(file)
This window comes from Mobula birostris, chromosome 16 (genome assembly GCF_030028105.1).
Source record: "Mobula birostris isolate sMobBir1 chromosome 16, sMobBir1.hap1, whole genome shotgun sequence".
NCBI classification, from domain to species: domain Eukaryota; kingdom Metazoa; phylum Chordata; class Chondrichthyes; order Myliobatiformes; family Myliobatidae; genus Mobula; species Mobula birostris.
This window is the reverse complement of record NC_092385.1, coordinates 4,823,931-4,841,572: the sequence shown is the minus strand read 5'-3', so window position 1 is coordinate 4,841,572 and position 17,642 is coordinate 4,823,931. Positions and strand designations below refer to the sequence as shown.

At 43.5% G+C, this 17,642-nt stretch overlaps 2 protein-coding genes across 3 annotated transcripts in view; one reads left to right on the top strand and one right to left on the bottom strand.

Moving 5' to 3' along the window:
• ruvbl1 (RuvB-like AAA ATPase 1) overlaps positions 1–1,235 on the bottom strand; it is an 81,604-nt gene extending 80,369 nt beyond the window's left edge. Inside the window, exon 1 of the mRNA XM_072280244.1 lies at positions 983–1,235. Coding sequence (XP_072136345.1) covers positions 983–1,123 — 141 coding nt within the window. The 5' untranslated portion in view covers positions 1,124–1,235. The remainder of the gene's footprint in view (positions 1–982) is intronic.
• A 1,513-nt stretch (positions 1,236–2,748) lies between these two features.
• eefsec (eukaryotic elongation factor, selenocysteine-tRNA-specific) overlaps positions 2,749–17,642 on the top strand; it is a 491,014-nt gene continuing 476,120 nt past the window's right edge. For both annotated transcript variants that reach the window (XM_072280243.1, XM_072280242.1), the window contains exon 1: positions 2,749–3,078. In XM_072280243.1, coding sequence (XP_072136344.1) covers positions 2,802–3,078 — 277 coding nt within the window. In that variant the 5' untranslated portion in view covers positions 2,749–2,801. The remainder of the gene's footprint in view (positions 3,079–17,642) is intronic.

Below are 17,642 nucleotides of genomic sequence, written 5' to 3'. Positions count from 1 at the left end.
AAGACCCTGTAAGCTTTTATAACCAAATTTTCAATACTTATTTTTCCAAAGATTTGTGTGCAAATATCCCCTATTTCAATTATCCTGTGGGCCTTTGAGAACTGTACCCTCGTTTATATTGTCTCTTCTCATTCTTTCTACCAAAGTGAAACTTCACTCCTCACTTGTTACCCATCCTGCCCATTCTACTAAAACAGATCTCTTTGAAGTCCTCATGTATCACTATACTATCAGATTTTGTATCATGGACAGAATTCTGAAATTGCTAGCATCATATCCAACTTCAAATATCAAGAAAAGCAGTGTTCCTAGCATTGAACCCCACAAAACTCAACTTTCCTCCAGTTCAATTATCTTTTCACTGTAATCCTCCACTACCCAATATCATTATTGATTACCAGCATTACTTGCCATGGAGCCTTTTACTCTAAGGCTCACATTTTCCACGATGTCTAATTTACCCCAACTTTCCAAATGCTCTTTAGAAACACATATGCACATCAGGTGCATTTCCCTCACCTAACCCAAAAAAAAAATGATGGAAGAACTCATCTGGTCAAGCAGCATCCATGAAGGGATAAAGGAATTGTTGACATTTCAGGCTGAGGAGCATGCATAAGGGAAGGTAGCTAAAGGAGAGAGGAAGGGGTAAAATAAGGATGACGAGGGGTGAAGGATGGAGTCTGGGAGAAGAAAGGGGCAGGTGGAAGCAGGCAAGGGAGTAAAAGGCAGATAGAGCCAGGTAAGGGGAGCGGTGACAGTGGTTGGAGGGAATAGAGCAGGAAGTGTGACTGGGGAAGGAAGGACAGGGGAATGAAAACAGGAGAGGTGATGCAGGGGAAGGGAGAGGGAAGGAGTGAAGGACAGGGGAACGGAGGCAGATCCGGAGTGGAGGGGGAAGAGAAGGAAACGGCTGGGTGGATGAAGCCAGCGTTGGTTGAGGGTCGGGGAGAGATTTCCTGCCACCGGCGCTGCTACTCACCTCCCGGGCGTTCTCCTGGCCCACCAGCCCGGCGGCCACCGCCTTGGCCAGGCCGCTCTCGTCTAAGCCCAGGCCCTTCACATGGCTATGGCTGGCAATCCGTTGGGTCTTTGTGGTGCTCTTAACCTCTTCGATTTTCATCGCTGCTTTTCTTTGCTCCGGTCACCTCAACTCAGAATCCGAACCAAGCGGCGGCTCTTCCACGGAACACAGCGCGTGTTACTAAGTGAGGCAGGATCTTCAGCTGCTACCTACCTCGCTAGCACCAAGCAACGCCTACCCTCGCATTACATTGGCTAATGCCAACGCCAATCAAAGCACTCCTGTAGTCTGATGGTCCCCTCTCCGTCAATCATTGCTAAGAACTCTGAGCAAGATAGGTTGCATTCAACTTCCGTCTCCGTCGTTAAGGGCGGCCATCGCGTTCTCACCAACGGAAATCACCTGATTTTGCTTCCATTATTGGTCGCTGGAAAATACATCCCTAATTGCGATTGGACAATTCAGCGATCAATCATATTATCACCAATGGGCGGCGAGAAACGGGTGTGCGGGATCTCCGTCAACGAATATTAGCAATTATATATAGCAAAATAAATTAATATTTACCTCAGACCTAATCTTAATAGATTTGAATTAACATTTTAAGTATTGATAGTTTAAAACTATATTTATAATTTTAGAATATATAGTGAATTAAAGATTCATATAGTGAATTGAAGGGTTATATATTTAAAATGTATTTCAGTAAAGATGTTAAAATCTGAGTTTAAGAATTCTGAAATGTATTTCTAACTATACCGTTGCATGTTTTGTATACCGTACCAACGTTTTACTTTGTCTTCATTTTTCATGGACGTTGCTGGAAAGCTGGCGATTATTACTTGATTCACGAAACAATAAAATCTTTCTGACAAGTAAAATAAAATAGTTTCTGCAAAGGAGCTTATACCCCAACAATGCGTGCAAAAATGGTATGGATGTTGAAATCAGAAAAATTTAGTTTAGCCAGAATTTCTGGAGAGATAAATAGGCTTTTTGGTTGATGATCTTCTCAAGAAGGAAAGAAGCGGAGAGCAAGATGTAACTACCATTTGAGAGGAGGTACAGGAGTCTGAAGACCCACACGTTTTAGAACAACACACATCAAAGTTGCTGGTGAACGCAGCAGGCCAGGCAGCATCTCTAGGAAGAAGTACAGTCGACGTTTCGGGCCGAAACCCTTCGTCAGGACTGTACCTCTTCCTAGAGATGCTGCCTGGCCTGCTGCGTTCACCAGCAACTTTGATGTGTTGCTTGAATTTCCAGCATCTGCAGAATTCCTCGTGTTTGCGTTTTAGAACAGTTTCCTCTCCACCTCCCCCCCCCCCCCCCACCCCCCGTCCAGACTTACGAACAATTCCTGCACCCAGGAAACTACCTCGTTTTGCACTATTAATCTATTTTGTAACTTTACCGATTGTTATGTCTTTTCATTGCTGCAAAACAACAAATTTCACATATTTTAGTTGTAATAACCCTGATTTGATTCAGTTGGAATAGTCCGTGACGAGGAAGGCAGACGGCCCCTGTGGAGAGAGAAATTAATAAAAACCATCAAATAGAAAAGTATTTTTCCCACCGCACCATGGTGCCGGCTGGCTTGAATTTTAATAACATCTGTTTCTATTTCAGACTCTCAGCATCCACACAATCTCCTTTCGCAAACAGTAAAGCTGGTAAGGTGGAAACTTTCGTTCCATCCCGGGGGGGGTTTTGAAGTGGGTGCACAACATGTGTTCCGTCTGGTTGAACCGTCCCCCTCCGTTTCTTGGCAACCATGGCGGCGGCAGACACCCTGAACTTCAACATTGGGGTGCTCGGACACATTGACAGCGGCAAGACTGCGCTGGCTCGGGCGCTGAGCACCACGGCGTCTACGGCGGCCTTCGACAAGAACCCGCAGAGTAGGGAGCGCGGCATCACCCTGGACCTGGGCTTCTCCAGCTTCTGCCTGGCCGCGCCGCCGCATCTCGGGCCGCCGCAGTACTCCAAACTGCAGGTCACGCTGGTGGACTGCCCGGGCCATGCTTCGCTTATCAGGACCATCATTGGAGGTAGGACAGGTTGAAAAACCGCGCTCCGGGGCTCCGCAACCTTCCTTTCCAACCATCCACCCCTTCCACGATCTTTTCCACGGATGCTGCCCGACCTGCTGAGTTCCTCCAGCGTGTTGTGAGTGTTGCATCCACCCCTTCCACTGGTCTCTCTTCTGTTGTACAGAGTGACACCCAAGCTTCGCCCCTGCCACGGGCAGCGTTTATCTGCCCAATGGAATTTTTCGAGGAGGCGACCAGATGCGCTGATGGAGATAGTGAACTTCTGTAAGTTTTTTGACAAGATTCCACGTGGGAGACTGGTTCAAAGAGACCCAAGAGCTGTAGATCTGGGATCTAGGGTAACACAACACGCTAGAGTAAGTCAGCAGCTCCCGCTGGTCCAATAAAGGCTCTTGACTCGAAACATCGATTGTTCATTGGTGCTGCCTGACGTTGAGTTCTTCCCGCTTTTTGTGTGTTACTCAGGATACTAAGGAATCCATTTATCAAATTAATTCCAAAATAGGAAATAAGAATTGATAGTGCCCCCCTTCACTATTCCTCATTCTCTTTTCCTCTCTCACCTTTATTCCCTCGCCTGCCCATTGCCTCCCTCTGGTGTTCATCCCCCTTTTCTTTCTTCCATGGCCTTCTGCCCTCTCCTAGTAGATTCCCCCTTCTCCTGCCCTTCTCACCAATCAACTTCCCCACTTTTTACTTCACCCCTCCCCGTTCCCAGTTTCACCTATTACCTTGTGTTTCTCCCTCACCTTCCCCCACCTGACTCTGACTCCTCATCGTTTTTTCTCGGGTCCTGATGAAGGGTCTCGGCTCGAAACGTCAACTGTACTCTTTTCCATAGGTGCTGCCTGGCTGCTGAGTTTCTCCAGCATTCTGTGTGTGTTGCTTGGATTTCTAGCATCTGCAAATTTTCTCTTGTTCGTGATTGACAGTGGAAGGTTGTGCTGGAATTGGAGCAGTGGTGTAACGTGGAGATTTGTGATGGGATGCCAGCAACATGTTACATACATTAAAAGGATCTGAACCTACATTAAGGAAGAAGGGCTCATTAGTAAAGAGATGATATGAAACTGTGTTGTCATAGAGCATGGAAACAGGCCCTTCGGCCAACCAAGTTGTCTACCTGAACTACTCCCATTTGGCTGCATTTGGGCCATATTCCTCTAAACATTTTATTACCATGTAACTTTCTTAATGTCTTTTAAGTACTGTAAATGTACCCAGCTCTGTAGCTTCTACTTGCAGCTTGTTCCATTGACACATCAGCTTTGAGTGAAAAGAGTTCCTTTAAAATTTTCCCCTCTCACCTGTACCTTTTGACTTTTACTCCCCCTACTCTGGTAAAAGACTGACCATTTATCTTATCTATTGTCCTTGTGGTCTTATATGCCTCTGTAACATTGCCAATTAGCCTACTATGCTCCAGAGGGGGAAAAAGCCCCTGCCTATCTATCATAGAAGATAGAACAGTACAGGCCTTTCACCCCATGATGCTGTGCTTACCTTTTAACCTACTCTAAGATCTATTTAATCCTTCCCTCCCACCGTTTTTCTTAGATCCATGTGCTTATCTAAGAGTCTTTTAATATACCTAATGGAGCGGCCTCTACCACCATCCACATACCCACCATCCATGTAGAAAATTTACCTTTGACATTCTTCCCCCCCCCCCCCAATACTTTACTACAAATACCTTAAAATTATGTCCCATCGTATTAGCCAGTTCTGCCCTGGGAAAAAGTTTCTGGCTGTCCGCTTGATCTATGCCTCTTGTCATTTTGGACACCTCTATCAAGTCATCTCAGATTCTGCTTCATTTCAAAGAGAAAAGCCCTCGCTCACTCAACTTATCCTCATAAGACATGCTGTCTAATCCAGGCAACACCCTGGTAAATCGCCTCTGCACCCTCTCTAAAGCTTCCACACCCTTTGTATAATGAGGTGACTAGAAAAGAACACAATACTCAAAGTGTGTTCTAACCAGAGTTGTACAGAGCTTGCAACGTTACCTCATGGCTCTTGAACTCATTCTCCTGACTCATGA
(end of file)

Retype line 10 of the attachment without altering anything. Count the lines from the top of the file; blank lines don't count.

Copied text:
Below are 17,642 nucleotides of genomic sequence, written 5' to 3'. Positions count from 1 at the left end.